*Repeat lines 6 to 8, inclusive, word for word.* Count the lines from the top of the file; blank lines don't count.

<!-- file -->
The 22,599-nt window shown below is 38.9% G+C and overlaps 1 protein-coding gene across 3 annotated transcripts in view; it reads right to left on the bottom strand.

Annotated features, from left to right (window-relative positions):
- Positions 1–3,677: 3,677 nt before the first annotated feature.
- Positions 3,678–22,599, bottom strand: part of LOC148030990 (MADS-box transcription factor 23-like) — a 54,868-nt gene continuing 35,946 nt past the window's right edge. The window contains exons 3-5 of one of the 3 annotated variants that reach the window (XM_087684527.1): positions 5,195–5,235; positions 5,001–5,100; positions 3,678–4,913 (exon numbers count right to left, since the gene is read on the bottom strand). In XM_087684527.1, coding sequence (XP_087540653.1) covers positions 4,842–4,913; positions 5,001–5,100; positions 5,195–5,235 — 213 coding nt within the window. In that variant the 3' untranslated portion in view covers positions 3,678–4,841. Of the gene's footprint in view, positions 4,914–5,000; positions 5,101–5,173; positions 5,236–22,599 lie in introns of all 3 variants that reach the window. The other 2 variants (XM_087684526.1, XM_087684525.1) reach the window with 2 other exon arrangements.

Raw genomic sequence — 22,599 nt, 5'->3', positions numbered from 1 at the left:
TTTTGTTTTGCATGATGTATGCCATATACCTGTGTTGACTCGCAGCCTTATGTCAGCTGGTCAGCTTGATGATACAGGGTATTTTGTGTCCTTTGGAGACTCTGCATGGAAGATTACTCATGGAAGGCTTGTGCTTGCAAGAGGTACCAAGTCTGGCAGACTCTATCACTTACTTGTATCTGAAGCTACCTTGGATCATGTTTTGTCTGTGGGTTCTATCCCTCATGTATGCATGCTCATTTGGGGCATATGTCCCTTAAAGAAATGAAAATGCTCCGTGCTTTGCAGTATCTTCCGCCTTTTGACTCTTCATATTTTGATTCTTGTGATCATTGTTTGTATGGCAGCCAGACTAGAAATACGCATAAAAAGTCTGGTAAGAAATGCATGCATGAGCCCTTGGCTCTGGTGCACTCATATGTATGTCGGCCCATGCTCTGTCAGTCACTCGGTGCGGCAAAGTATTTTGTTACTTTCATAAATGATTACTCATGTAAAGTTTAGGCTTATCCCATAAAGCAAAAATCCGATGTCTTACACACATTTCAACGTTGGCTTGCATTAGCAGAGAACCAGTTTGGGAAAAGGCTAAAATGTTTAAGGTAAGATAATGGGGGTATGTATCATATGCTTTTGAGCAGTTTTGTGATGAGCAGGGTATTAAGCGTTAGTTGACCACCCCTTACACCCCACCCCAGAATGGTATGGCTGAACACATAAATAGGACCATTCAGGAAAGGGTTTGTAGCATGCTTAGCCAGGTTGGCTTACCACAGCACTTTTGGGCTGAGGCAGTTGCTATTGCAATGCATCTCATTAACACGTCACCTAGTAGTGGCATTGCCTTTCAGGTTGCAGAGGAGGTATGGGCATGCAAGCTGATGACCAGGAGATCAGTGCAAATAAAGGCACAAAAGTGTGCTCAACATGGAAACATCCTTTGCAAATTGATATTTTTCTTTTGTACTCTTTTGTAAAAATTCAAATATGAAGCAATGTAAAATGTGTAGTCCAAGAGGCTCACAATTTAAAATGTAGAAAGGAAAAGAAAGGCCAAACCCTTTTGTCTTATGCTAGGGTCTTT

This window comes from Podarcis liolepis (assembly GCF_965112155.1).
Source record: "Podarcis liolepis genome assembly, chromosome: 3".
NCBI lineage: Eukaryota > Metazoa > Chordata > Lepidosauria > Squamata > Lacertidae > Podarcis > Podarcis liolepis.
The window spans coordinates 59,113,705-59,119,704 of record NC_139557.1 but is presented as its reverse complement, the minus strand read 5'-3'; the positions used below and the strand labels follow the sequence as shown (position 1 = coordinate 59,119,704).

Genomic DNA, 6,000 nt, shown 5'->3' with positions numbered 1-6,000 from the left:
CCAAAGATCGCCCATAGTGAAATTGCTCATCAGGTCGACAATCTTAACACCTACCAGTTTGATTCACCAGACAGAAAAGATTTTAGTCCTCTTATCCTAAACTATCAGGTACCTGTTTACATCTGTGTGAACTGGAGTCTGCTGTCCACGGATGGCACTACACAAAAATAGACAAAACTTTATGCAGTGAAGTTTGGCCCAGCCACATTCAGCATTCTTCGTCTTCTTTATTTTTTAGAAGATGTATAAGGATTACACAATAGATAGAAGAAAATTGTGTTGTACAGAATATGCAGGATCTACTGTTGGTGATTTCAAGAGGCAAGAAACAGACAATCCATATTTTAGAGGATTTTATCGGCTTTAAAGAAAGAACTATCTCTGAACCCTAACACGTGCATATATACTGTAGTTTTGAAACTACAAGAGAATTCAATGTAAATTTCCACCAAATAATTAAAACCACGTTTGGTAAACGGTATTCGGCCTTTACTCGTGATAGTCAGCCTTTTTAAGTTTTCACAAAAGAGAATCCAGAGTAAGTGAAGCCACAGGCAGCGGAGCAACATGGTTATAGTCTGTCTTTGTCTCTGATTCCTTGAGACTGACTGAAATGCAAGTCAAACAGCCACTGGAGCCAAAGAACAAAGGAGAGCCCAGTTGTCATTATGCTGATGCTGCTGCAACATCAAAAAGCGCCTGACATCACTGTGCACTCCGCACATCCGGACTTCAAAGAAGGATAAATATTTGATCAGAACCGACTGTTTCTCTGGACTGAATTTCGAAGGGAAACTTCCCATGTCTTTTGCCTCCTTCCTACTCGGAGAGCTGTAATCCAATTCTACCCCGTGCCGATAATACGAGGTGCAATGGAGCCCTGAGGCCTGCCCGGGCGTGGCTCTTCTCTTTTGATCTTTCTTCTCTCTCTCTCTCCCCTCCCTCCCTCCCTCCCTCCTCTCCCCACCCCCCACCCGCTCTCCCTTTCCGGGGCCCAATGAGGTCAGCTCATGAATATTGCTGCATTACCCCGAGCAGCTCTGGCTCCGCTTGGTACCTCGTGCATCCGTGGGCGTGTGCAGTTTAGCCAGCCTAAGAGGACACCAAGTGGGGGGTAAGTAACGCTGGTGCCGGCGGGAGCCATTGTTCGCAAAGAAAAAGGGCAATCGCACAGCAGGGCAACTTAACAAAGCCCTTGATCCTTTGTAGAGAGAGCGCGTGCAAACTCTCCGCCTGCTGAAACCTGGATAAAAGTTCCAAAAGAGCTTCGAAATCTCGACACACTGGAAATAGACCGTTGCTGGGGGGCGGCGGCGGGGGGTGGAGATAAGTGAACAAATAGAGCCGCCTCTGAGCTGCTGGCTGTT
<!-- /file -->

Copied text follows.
TTTTGTTTTGCATGATGTATGCCATATACCTGTGTTGACTCGCAGCCTTATGTCAGCTGGTCAGCTTGATGATACAGGGTATTTTGTGTCCTTTGGAGACTCTGCATGGAAGATTACTCATGGAAGGCTTGTGCTTGCAAGAGGTACCAAGTCTGGCAGACTCTATCACTTACTTGTATCTGAAGCTACCTTGGATCATGTTTTGTCTGTGGGTTCTATCCCTCATGTATGCATGCTCATTTGGGGCATATGTCCCTTAAAGAAATGAAAATGCTCCGTGCTTTGCAGTATCTTCCGCCTTTTGACTCTTCATATTTTGATTCTTGTGATCATTGTTTGTATGGCAGCCAGACTAGAAATACGCATAAAAAGTCTGGTAAGAAATGCATGCATGAGCCCTTGGCTCTGGTGCACTCATATGTATGTCGGCCCATGCTCTGTCAGTCACTCGGTGCGGCAAAGTATTTTGTTACTTTCATAAATGATTACTCATGTAAAGTTTAGGCTTATCCCATAAAGCAAAAATCCGATGTCTTACACACATTTCAACGTTGGCTTGCATTAGCAGAGAACCAGTTTGGGAAAAGGCTAAAATGTTTAAGGTAAGATAATGGGGGTATGTATCATATGCTTTTGAGCAGTTTTGTGATGAGCAGGGTATTAAGCGTTAGTTGACCACCCCTTACACCCCACCCCAGAATGGTATGGCTGAACACATAAATAGGACCATTCAGGAAAGGGTTTGTAGCATGCTTAGCCAGGTTGGCTTACCACAGCACTTTTGGGCTGAGGCAGTTGCTATTGCAATGCATCTCATTAACACGTCACCTAGTAGTGGCATTGCCTTTCAGGTTGCAGAGGAGGTATGGGCATGCAAGCTGATGACCAGGAGATCAGTGCAAATAAAGGCACAAAAGTGTGCTCAACATGGAAACATCCTTTGCAAATTGATATTTTTCTTTTGTACTCTTTTGTAAAAATTCAAATATGAAGCAATGTAAAATGTGTAGTCCAAGAGGCTCACAATTTAAAATGTAGAAAGGAAAAGAAAGGCCAAACCCTTTTGTCTTATGCTAGGGTCTTT

This window comes from Podarcis liolepis (assembly GCF_965112155.1).
Source record: "Podarcis liolepis genome assembly, chromosome: 3".